A clinical study investigating the potential of a drug interaction between nifedipine and fluoxetine has not yet been performed. Fluoxetine has been shown to inhibit in vitro the cytochrome P450 3A4 mediated metabolism of nifedipine. Therefore an increase of nifedipine plasma concentrations upon co-administration of both drugs cannot be excluded (see section 4.4).
A clinical study investigating the potential of a drug interaction between nifedipine and nefazodone has not yet been performed. Nefazodone is known to inhibit the cytochrome P450 3A4 mediated metabolism of other drugs. Therefore an increase of nifedipine plasma concentrations upon co-administration of both drugs cannot be excluded (see section 4.4).
Quinupristin / Dalfopristin
Simultaneous administration of quinupristin / dalfopristin and nifedipine may lead to increased plasma concentrations of nifedipine (see section 4.4).
No formal studies have been performed to investigate the potential interaction between nifedipine and valproic acid. As valproic acid has been shown to increase the plasma concentrations of the structurally similar calcium channel blocker nimodipine due to enzyme inhibition, an increase in nifedipine plasma concentrations and hence an increase in efficacy cannot be excluded (see section 4.4).
Due to its inhibition of cytochrome P450 3A4, cimetidine elevates the plasma concentrations of nifedipine and may potentiate the antihypertensive effect (see section 4.4).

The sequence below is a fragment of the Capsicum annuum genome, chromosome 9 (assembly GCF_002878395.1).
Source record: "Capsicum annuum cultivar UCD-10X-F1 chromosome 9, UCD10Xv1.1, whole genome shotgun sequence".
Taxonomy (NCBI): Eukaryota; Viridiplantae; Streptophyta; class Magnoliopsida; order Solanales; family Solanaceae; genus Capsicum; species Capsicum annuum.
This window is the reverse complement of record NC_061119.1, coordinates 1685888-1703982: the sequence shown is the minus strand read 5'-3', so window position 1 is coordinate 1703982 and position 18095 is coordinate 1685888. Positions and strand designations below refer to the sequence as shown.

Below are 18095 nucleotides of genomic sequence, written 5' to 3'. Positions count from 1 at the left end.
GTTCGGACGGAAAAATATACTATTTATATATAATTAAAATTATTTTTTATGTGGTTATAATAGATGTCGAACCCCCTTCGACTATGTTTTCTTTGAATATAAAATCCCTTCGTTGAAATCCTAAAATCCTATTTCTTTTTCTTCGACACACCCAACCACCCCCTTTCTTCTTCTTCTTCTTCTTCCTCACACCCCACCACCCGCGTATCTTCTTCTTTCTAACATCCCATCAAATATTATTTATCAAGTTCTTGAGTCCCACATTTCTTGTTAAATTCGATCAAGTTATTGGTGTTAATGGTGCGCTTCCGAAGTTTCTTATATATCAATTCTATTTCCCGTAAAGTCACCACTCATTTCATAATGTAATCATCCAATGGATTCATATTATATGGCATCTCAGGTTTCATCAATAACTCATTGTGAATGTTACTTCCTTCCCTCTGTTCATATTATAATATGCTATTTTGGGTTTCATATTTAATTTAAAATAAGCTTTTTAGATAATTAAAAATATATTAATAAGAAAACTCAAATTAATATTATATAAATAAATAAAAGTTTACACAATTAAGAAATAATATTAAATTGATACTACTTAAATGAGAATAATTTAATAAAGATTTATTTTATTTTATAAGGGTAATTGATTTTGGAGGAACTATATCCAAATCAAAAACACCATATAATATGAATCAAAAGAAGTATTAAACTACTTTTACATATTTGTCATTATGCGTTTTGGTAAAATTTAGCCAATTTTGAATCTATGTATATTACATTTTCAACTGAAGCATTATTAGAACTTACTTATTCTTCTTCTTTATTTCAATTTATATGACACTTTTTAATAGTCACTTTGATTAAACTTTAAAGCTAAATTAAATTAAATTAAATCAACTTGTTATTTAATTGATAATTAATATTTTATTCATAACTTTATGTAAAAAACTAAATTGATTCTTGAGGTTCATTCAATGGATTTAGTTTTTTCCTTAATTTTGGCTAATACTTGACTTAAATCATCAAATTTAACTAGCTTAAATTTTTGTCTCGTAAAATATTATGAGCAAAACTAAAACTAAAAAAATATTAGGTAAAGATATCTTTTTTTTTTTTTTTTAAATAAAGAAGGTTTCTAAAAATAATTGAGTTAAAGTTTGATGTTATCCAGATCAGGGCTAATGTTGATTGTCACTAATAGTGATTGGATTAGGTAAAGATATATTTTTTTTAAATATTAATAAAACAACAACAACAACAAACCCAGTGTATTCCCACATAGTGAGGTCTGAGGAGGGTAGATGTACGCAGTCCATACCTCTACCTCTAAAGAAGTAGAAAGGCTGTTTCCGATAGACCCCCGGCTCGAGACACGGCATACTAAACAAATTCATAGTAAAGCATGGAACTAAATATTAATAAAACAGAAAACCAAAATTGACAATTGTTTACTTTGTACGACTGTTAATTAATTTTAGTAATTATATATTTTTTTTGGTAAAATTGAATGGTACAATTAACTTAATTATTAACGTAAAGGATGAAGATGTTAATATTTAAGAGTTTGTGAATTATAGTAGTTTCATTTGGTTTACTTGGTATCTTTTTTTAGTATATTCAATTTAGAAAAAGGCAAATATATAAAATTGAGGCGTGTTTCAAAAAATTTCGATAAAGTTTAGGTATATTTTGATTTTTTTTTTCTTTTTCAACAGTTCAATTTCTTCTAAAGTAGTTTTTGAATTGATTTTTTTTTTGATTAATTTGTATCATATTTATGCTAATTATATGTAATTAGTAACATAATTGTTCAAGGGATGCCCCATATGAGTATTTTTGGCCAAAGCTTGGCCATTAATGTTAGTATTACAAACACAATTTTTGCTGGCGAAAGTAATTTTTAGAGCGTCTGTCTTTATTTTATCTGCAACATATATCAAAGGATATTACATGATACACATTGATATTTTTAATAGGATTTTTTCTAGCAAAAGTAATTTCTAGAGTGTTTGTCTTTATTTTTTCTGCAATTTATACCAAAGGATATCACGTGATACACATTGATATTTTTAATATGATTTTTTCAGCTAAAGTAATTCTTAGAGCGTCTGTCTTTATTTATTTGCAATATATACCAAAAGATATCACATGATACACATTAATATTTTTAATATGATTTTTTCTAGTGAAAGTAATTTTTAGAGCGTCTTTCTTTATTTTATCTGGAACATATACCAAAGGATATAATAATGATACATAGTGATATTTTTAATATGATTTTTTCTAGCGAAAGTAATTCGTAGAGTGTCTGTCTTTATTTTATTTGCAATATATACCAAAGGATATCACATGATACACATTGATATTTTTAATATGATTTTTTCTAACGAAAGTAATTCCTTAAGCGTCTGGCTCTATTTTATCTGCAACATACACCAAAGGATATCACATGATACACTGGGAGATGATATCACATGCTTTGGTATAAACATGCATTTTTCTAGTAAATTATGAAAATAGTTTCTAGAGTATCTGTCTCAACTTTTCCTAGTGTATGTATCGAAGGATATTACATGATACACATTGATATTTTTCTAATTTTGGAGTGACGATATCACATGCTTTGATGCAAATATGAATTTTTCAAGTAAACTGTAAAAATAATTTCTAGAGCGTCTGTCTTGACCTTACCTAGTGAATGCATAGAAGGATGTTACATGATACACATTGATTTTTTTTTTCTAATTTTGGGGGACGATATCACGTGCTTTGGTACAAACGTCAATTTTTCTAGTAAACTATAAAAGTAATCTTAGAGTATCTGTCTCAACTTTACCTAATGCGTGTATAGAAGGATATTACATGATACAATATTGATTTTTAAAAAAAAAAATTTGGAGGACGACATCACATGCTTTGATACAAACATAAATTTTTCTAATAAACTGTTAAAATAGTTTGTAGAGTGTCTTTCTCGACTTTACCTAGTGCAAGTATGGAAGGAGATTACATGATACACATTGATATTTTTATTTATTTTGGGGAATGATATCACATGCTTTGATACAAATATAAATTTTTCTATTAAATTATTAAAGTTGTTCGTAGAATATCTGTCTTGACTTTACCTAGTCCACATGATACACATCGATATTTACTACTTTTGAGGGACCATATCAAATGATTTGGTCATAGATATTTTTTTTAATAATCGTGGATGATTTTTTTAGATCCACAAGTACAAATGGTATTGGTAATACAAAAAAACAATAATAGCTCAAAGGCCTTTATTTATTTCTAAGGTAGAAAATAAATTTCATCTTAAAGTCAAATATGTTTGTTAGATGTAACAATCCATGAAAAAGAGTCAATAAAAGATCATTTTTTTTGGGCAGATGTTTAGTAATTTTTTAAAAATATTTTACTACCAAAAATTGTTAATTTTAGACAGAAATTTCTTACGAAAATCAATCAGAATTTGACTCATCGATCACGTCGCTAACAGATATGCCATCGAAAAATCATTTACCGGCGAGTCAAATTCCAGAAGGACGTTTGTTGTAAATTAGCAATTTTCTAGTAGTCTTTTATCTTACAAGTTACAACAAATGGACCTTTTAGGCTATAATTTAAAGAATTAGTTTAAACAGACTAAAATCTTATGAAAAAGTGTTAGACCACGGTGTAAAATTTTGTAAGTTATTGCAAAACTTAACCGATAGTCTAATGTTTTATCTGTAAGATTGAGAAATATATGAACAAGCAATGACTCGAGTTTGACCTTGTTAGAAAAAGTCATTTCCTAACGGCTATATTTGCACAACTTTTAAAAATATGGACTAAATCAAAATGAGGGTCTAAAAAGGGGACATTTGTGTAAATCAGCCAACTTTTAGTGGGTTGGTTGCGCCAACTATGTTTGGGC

Simultaneous administration of cisapride and nifedipine may lead to increased plasma concentrations of nifedipine.
Cytochrome P450 3A4 system inducing anti-epileptic drugs, such as phenytoin, carbamazepine and phenobarbitone
Phenytoin induces the cytochrome P450 3A4 system. Upon co-administration with phenytoin, the bioavailability of nifedipine is reduced and thus its efficacy weakened. When both drugs are concomitantly administered, the clinical response to nifedipine should be monitored and, if necessary, an increase in the nifedipine dose considered. If the dose of nifedipine is increased during coadministration of both drugs, a reduction of the nifedipine dose should be considered when the treatment with phenytoin is discontinued.
No formal studies have been performed to investigate the potential interaction between nifedipine and carbamazepine or phenobarbitone. As both drugs have been shown to reduce the plasma concentrations of the structurally similar calcium channel blocker nimodipine due to enzyme induction, a decrease in nifedipine plasma concentrations and hence a decrease in efficacy cannot be excluded.
Effects of nifedipine on other drugs
Blood pressure lowering drugs
Nifedipine may increase the blood pressure lowering effect of concomitant applied antihypertensives, such as:
• Angiotensin 1(AT1) receptor- antagonists,
• other calcium antagonists,
• α-adrenergic blocking agents,
• PDE5 inhibitors,
When nifedipine is administered simultaneously with ß-receptor blockers the patient should be carefully monitored, since deterioration of heart failure is also known to develop in isolated cases.
The simultaneous administration of nifedipine and digoxin may lead to reduced digoxin clearance and, hence, an increase in the plasma concentrations of digoxin. The patient should therefore be checked for symptoms of digoxin overdosage as a precaution and, if necessary, the glycoside dose should be reduced taking account of the plasma concentration of digoxin.